5S itself came into being after World War II, when Toyota’s founder Sakichi Toyoda, his son Kiichiro and Taiichi Ohno, the company’s chief engineer, visited several U.S. companies, including Ford Motor Company and the Piggly Wiggly supermarket chain.  Partly out of their observations from these visits, they began development of Toyota’s Total Production System, which eventually led to the formation of the 5S practice, among many other lean practices.5s-history1

But did you know that in Venice, Italy, in the 1300’s, the Venetian Arsenal was producing ships using lean techniques that included standardized parts, rework reduction, a moving assembly line and continuous improvement principles that were used to make processes better and more effective?  Assets needed to produce ship parts were concentrated in one area with specialized teams assembling the different parts of the ship.  Where most ships from that era, took months to build, the Venetian Arsenal was turning out about one ship per day using their vastly superior methods.

If you are into cooking, you may be familiar with the French term “mise en place”, which means “putting in place”.  This is a practice used in professional kitchens to organize all the materials and tools a chef needs at the point of use so the chef can concentrate on cooking instead of wandering around looking for ingredients and kitchen utensils.  Credit for “mise en place” is often given to Georges Auguste Escoffier, France’s preeminent chef at the beginning of the 20th century.  He is also the guy responsible for codifying the five mother sauces.  (which of course are white, brown, velouté, Hollandaise and tomato)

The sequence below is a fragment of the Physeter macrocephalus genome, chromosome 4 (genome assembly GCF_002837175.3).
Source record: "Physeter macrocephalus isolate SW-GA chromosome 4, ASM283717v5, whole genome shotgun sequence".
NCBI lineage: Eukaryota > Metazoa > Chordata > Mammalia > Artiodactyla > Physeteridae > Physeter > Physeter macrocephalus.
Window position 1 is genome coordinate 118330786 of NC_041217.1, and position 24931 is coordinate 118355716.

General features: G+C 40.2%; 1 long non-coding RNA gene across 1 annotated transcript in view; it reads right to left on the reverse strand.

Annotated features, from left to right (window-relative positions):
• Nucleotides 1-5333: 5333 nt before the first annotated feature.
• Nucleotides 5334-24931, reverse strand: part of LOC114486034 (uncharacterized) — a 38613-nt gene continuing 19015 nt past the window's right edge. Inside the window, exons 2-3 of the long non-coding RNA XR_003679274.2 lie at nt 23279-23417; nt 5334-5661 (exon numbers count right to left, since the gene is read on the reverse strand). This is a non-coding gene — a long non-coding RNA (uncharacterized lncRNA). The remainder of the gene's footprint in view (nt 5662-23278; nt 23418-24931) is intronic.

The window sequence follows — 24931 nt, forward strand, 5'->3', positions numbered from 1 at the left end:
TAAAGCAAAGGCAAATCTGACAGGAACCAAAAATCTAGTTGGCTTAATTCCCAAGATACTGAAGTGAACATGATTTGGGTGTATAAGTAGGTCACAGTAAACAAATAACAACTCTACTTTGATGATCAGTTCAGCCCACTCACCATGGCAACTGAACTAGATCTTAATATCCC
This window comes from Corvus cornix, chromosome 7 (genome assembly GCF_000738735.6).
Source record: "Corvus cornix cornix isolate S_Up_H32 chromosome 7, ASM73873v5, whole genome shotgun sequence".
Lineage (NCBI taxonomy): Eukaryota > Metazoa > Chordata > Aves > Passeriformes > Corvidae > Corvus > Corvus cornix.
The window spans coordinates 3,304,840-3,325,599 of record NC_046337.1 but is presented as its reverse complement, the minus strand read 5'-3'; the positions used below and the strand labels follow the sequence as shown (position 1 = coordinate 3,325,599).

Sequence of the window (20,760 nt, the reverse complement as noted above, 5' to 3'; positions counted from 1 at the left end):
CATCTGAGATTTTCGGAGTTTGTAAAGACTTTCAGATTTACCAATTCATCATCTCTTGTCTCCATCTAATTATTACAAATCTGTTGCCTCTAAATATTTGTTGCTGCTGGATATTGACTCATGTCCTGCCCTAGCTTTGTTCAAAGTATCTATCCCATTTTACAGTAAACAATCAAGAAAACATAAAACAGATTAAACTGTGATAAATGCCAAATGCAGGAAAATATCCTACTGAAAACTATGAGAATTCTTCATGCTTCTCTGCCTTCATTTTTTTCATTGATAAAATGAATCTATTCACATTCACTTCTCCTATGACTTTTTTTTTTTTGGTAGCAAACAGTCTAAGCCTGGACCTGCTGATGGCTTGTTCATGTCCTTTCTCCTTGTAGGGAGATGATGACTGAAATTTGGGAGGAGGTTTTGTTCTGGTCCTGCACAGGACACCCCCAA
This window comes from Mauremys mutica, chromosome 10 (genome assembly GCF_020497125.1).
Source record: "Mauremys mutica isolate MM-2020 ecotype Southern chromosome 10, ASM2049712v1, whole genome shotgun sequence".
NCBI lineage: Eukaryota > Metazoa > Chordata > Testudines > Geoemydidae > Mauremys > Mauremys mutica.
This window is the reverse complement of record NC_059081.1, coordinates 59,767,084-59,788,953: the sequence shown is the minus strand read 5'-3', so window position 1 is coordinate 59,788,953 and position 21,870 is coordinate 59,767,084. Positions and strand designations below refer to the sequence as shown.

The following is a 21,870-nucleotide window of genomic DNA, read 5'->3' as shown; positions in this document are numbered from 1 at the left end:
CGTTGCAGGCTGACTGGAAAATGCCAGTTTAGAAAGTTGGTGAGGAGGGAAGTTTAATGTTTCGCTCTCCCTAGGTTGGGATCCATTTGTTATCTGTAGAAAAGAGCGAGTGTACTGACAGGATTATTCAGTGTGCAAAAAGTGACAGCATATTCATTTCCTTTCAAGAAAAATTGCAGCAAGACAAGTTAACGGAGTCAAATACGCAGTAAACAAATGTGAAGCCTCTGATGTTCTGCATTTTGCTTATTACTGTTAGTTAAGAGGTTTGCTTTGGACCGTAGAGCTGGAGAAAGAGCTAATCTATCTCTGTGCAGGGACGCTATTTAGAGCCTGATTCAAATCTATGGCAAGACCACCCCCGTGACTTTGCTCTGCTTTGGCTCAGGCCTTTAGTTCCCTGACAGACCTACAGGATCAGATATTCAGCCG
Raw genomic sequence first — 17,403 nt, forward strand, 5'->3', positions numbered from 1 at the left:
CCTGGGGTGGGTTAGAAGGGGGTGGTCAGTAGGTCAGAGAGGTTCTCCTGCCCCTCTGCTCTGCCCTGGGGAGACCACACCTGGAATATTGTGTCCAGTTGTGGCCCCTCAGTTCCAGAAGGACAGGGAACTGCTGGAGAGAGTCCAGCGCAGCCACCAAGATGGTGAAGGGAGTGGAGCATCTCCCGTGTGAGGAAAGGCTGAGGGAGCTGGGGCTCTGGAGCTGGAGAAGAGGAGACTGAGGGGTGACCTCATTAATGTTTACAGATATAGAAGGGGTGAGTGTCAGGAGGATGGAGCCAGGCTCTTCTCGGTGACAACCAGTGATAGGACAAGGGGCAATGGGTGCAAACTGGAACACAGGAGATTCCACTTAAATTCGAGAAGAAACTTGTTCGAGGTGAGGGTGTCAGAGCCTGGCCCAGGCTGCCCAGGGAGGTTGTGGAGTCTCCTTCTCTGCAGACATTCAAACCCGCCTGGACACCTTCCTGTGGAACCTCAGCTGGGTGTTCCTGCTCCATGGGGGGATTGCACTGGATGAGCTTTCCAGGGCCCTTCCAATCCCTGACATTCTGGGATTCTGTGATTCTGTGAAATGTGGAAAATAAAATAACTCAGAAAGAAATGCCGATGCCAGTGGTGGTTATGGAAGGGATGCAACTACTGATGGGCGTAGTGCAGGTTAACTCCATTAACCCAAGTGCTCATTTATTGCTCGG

Mise en place

For another take on 5S, in 1827, Charles A. Goodrich, an American writer and Congregational minister, popularized the motto, “a place for everything and everything in its place” when he wrote and published an article call “Neatness”.  It espoused the importance of keeping an ordered farm as a means of economy and comfort and also as a remedy for evil.  Although Goodrich is credited with the writing down the phrase, it roots can be found in other religious texts including the poem above attributed to St. Augustine.

It goes to show that lean practices are just a continued refinement and improvement of practices and ideas that were already in use – which is the heart of continuous improvement.  I’m sure there are other historical examples of the use of 5S principles from other countries and eras that could be found with a little more research.   If you have any good ones, we’d love to hear about them.